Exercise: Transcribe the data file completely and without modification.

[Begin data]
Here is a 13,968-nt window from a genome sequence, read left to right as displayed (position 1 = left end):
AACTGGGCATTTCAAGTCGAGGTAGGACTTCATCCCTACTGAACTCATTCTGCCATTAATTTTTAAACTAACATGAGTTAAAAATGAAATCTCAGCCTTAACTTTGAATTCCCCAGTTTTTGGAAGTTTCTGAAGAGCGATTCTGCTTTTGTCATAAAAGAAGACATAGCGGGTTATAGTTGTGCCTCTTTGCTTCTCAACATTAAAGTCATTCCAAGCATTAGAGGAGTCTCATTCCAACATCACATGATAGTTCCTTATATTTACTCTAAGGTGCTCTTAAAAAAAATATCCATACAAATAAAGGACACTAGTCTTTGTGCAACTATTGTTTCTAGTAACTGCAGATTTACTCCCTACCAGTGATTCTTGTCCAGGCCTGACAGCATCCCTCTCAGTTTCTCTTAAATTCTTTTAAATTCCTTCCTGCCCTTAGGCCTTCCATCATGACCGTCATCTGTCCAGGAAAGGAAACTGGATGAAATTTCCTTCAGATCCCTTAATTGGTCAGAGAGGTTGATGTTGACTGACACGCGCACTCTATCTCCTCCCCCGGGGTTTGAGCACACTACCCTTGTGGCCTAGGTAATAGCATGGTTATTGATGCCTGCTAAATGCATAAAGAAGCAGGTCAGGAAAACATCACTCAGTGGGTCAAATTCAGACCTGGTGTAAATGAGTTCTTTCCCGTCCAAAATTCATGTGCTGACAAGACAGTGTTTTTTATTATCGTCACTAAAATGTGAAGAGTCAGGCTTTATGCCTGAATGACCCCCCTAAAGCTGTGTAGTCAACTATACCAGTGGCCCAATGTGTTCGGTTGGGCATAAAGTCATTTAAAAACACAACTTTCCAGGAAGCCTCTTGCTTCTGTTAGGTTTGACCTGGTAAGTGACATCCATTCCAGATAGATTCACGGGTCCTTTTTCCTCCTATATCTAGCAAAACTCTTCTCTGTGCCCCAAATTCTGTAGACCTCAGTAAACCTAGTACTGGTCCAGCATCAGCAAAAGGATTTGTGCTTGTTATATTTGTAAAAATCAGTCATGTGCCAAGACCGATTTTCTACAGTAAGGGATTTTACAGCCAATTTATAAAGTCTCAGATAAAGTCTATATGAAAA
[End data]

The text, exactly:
Here is a 13,968-nt window from a genome sequence, read left to right as displayed (position 1 = left end):
AACTGGGCATTTCAAGTCGAGGTAGGACTTCATCCCTACTGAACTCATTCTGCCATTAATTTTTAAACTAACATGAGTTAAAAATGAAATCTCAGCCTTAACTTTGAATTCCCCAGTTTTTGGAAGTTTCTGAAGAGCGATTCTGCTTTTGTCATAAAAGAAGACATAGCGGGTTATAGTTGTGCCTCTTTGCTTCTCAACATTAAAGTCATTCCAAGCATTAGAGGAGTCTCATTCCAACATCACATGATAGTTCCTTATATTTACTCTAAGGTGCTCTTAAAAAAAATATCCATACAAATAAAGGACACTAGTCTTTGTGCAACTATTGTTTCTAGTAACTGCAGATTTACTCCCTACCAGTGATTCTTGTCCAGGCCTGACAGCATCCCTCTCAGTTTCTCTTAAATTCTTTTAAATTCCTTCCTGCCCTTAGGCCTTCCATCATGACCGTCATCTGTCCAGGAAAGGAAACTGGATGAAATTTCCTTCAGATCCCTTAATTGGTCAGAGAGGTTGATGTTGACTGACACGCGCACTCTATCTCCTCCCCCGGGGTTTGAGCACACTACCCTTGTGGCCTAGGTAATAGCATGGTTATTGATGCCTGCTAAATGCATAAAGAAGCAGGTCAGGAAAACATCACTCAGTGGGTCAAATTCAGACCTGGTGTAAATGAGTTCTTTCCCGTCCAAAATTCATGTGCTGACAAGACAGTGTTTTTTATTATCGTCACTAAAATGTGAAGAGTCAGGCTTTATGCCTGAATGACCCCCCTAAAGCTGTGTAGTCAACTATACCAGTGGCCCAATGTGTTCGGTTGGGCATAAAGTCATTTAAAAACACAACTTTCCAGGAAGCCTCTTGCTTCTGTTAGGTTTGACCTGGTAAGTGACATCCATTCCAGATAGATTCACGGGTCCTTTTTCCTCCTATATCTAGCAAAACTCTTCTCTGTGCCCCAAATTCTGTAGACCTCAGTAAACCTAGTACTGGTCCAGCATCAGCAAAAGGATTTGTGCTTGTTATATTTGTAAAAATCAGTCATGTGCCAAGACCGATTTTCTACAGTAAGGGATTTTACAGCCAATTTATAAAGTCTCAGATAAAGTCTATATGAAAA